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Clarendon Road

Clarendon Road
March 28, 2019 07:36PM
M.C., you mentioned in the thread on Alexander Cockrell that his property in the Cockrell Hill area was bounded on the east by Cockrell Hill Road, the north by W Davis, and the south by Clarendon Road. My best recollection of Clarendon Road in recent times is that it does cross Cockrell Hill Road, but ends only 3-4 blocks to the west. Of course, that doesn't mean that a track by that name did not go on further in early county history. However, my recollection is also that the name Clarendon Road is modern, and that the road was called Jimtown Pike up through the mid or at least the early 20th century. Was there a road that continued west for at least the mile that would have been required to complete the bound of Wesley Cockrell's one section head right, or are you extending Clarendon in order simply to explain where the property was in relation to the later town of Cockrell Hill? Could a portion of the land so bounded have later become a part of the Meriweather property? Meriweathers lived and raised sheep on a property in that area as late as the 1960s. Or maybe the Meriweather property I am remembering was south of Clarendon. Could those Meriweather's have been descendants of the pioneering family? I went to high school with Gail Meriweather, who lived on that property.

Dave McNeely
Re: Clarendon Road
March 28, 2019 11:03PM
The south line of Wesley Cockrell's mile square survey aligns with the line of Clarendon Drive if it extended further west from Cockrell Hill Road but it does not appear that ever did any more than now. You are correct it was originally called Jimtown Road, for Jim Bumpass who had a store where the road intersected with the Wheatland Road, which was later named Hampton. A descendant of Bumpass was once a frequent poster here. The name change to Clarendon, as I recall, was because residential developers on the eastern end wanted something more formal. I don't think anyone ever determined the source of the Clarendon name.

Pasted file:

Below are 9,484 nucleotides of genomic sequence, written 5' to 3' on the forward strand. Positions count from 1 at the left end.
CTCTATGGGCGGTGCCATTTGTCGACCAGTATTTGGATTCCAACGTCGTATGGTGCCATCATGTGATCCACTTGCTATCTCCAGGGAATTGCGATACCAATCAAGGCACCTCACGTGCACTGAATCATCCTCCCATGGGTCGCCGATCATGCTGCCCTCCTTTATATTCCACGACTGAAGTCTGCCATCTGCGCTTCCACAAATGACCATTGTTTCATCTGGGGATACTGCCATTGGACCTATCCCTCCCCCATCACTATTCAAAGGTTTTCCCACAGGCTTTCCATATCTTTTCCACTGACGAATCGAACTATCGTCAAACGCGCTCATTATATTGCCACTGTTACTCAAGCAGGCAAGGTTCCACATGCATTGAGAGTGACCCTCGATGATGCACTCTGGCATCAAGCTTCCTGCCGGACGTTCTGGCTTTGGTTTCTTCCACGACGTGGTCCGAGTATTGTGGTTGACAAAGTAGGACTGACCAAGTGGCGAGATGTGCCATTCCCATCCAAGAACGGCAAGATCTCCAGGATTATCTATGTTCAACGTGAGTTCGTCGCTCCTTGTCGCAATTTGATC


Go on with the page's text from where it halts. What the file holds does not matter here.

Enoch Horton, father of Sarah Cockrell, patented 640 acres, but it was split into two separate tracts, the larger being bounded by Wesley Cockrell on the east, but that tract was irregular in shape and did not extend a full mile south from Davis. Other surveys filled in and likely the separate ownership had some bearing on the later development of the lands at the end of Jimtown / Clarendon and the extension of the road. "Sarah" explains that her father only wanted flat land for farming so located his lands mostly below the escarpment.

If you mean Merrifield rather than Merriweather, they were early settlers but apparently not before 1848 as they did not receive a Peters Colony Grant. The elder, John Merrifield, settled on land on the southeast corner of Hampton and Jefferson, The cemetery there contains his headstone but many others were lost. His cabin, a few blocks south, survived until the 1930s. John Merrifield's daughters and granddaughters married 2nd and 3rd generation Bryan, Beeman and Hunnicutt descendants. Subsequent Merrifield generations drifted south toward Cedar Hill and many are buried in the Wheatland Cemetery.
Re: Clarendon Road
March 29, 2019 08:56AM
M.C. wrote: "If you mean Merrifield rather than Merriweather ... ."

M.C. My profound apologies to you, Dallas history, the Merrifields and especially to Gail Merrifield, whom I once knew well. As a politician of the U.S. once said, "It is terrible to waste your mind." That was a mangled quote on his part of another well known version, but applies here.

added in edit: As late as about 2010 the house that Gail Merrifield and family lived in on their sheep ranch on Cockrell Hill Road just south of Clarendon, a probably pre WWII dark (almost black) brick with a large front porch, was still standing but on a lot much reduced in size, surrounded by even smaller lots containing small houses.

Dave McNeely

Edited 1 time(s). Last edit at 03/29/2019 01:43PM by old man from dallas.
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